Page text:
One month into something new: Fitting in like a hen in the dark

When you start something new and hit bottom not long after, you can either call it quits or pull and prod yourself up the hill to a better place.

I hit bottom in Italy around Week 2. I didn’t fit in, I couldn’t understand people, I missed my routines.

(Also, I’m in Italy. A friend recently mentioned I have neglected to mention this critical and wonderful detail.)

After giving myself permission to indulge in a few mopey days, I started building internal bridges and soaring Italian fortresses, getting stronger and more confident in this new place.

Lately, I’ve been thinking of a wonderful analogy from Elizabeth Gilbert’s Eat, Pray, Love: You must place a new hen in a chicken coop in the night — if you do it in the day, the chickens will violently go after the newcomer. But in the night, something wonderful (or massively forgetful) happens, and in the morning a newcomer is not new at all, just another one of the flock who seems to have always been there.

I’m starting to feel like the hen that was placed here in the dead of night. Not without some sharp picks from the other chickens (really just my own fears), but overall — I fit. I belong, and that is a precious place to arrive, whether in a new job, place, or relationship.

Beautiful cobblestone streets of Padova Italy
of course i want to belong in these wonderful streets of italy!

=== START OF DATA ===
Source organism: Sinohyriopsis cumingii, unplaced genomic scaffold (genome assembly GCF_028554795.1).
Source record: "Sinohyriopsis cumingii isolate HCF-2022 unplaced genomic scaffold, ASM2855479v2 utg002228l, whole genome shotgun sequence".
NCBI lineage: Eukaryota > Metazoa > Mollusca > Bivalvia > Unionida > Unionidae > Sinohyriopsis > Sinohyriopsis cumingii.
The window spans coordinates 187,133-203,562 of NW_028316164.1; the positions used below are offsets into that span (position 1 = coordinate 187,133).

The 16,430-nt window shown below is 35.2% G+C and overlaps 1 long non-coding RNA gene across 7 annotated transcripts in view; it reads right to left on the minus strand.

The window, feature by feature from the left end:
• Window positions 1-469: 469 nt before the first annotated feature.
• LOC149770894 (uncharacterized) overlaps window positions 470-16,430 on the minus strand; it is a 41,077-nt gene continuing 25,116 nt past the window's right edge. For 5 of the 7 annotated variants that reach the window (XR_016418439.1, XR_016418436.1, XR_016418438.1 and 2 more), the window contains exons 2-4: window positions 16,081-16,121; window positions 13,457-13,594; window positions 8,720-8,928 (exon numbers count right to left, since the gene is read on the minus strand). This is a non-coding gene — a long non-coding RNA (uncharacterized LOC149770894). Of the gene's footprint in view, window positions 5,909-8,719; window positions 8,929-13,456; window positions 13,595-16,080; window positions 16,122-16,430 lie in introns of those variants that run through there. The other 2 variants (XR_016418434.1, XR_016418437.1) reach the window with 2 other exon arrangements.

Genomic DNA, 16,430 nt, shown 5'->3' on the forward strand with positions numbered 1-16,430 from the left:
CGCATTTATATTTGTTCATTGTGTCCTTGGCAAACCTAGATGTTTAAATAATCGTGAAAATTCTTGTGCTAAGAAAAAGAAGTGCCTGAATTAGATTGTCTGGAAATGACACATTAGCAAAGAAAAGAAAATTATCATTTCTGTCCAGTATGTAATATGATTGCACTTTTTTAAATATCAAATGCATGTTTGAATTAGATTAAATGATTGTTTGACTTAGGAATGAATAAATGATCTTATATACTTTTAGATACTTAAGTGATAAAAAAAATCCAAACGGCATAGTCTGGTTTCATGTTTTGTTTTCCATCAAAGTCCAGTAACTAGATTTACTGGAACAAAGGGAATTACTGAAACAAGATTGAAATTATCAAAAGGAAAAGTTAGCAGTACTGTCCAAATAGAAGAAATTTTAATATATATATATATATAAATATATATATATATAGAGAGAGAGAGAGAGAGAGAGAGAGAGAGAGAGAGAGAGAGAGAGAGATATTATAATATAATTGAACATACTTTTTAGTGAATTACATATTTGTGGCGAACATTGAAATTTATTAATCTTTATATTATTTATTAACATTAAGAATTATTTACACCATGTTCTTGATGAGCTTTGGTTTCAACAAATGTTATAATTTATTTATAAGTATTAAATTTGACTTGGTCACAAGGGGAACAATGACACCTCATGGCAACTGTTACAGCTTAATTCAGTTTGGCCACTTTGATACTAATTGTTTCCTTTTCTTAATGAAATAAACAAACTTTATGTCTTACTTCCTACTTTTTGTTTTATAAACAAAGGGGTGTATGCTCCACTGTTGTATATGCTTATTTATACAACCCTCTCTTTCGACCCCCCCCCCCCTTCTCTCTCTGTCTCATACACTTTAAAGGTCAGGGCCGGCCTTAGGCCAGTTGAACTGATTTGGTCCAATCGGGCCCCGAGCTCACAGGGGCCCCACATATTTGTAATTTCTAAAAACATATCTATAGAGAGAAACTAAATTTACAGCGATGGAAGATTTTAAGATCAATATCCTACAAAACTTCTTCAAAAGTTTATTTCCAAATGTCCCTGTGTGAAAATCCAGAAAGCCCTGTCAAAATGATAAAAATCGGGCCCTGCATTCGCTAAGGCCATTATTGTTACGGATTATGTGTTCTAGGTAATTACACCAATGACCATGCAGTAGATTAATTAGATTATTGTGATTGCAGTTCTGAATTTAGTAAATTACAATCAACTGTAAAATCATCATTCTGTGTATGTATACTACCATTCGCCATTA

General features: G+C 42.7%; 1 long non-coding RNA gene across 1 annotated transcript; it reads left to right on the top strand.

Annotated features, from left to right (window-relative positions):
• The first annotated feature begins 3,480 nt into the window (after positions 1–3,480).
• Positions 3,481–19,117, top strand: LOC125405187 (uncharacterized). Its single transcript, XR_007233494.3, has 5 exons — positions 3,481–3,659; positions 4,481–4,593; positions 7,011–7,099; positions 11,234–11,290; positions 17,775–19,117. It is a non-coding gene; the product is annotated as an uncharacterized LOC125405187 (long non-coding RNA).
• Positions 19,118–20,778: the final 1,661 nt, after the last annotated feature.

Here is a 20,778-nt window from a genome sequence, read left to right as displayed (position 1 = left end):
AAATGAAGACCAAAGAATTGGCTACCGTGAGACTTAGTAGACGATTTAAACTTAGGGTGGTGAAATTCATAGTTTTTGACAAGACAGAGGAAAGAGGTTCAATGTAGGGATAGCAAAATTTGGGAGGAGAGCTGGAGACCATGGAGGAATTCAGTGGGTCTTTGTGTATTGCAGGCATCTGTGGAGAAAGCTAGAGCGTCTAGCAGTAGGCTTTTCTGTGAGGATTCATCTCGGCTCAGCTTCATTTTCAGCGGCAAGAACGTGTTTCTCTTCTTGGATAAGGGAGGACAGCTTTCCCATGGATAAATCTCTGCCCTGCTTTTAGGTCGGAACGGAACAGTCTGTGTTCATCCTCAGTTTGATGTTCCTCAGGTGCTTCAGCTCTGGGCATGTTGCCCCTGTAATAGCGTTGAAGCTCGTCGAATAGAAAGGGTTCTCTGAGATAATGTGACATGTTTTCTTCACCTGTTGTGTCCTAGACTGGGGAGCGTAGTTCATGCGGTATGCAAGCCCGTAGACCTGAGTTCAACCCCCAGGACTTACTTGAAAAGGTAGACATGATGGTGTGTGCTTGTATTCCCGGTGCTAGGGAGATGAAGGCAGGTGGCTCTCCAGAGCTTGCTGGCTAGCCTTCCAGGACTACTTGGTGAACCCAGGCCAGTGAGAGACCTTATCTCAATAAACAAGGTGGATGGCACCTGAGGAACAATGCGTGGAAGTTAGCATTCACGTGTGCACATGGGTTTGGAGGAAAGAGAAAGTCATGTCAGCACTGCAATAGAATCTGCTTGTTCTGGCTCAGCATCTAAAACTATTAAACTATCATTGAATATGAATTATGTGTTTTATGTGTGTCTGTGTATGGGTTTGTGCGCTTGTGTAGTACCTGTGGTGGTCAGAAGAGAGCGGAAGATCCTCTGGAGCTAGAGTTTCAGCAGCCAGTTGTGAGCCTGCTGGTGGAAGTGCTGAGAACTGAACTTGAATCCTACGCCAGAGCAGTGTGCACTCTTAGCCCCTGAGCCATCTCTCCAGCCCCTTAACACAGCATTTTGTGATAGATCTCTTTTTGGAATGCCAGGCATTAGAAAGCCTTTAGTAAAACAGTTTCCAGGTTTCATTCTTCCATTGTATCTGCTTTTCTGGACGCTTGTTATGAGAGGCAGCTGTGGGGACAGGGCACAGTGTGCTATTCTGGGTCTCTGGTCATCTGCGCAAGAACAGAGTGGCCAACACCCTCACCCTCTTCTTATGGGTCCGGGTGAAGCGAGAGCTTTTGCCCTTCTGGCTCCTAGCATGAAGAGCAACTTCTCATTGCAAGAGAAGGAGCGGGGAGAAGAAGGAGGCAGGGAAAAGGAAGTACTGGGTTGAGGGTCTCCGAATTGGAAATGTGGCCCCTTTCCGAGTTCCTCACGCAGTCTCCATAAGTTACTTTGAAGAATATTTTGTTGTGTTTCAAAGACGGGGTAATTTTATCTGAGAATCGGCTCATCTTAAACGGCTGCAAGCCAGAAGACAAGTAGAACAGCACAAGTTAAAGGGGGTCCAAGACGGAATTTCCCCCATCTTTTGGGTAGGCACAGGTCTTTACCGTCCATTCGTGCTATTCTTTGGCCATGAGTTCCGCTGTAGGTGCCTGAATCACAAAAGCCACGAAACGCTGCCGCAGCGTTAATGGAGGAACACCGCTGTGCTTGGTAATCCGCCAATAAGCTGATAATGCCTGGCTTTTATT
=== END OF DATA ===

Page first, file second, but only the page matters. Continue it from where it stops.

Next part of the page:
Unlike the chickens, I have a good overnight memory, so I needed to do some self-pulling and prodding to get myself out of the slump and into this happy place where I am now, a little over one month in.

Realize that you belong here enough. New job, new place, new relationship — doesn’t matter. You are smart, qualified, cute, and gosh darn it, people like you. Basically, go with the “fake it until it’s true” strategy.

Sure, I don’t necessarily look like I am from here (I’ve asked many people many times if I could pass for Italian, and the answer is always, unequivocally and immediately, “No”). I’m only just learning to speak the language. Mostly I speak a Spanish-Italian mix that requires correction every other word, making for very long conversations.

But I love to talk to new people and make new relationships over a glass of wine, and I agree a little shot of coffee is all you need in the morning, so I’m telling myself that I belong enough to walk down that street with confidence now.

italy loves bikes! i love bikes! italy, let’s love each other!
italy loves bikes! i love bikes! italy, let’s love each other!

Know you can bumble through anything. Ideally, you’ll gracefully sail through the challenges something new throws in your path. You will offer a new idea, and your coworkers will all congratulate you for your brilliance and shower you with champagne for taking the initiative and making the company gobs of money.

Maybe more likely, as you are learning the ropes of this new place, you will mess up. Repeatedly. You will offer a new idea, and you will get silence, blank stares and a raised eyebrow.